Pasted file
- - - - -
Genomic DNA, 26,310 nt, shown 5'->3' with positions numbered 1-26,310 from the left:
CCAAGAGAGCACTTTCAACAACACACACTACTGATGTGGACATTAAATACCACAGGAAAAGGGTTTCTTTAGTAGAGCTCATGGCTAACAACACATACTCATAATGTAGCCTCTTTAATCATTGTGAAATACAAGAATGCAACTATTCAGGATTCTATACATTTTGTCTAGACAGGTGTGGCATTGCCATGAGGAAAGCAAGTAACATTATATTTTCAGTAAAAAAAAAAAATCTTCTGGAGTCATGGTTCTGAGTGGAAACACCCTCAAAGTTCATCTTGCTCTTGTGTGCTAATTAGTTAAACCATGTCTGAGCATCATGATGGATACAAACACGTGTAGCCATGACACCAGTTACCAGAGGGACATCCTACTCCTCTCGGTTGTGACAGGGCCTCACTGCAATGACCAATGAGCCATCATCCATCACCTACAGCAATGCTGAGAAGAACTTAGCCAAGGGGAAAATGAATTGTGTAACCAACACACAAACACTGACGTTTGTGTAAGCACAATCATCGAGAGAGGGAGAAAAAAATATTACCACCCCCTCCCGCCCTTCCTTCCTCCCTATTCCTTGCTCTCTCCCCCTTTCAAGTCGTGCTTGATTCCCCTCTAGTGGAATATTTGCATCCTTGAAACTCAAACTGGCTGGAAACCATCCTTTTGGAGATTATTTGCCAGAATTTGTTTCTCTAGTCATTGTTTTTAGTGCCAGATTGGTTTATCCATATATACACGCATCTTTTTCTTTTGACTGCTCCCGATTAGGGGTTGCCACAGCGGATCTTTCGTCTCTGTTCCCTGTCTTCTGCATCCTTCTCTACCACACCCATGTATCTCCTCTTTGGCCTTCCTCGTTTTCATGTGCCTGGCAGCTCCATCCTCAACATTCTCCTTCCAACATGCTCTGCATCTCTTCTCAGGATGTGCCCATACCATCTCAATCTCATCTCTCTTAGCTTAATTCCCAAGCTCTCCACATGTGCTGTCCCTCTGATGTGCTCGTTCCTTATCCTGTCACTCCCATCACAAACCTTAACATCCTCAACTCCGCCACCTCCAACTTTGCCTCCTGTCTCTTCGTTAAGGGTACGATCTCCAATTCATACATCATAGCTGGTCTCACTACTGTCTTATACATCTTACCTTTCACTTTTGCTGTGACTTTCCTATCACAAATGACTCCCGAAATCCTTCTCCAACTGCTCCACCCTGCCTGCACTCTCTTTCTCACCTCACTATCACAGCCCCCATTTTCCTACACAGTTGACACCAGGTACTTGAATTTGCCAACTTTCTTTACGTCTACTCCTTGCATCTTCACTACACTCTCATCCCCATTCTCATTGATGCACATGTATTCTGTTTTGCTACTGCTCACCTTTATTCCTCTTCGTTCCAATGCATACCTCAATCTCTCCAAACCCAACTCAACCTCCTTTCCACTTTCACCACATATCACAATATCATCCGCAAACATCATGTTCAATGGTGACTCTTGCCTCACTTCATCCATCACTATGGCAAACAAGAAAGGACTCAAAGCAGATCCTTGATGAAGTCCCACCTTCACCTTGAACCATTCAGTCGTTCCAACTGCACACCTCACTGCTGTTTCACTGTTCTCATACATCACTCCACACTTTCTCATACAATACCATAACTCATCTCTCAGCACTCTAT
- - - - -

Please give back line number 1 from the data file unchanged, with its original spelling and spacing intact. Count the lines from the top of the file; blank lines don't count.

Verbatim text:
Genomic DNA, 26,310 nt, shown 5'->3' with positions numbered 1-26,310 from the left: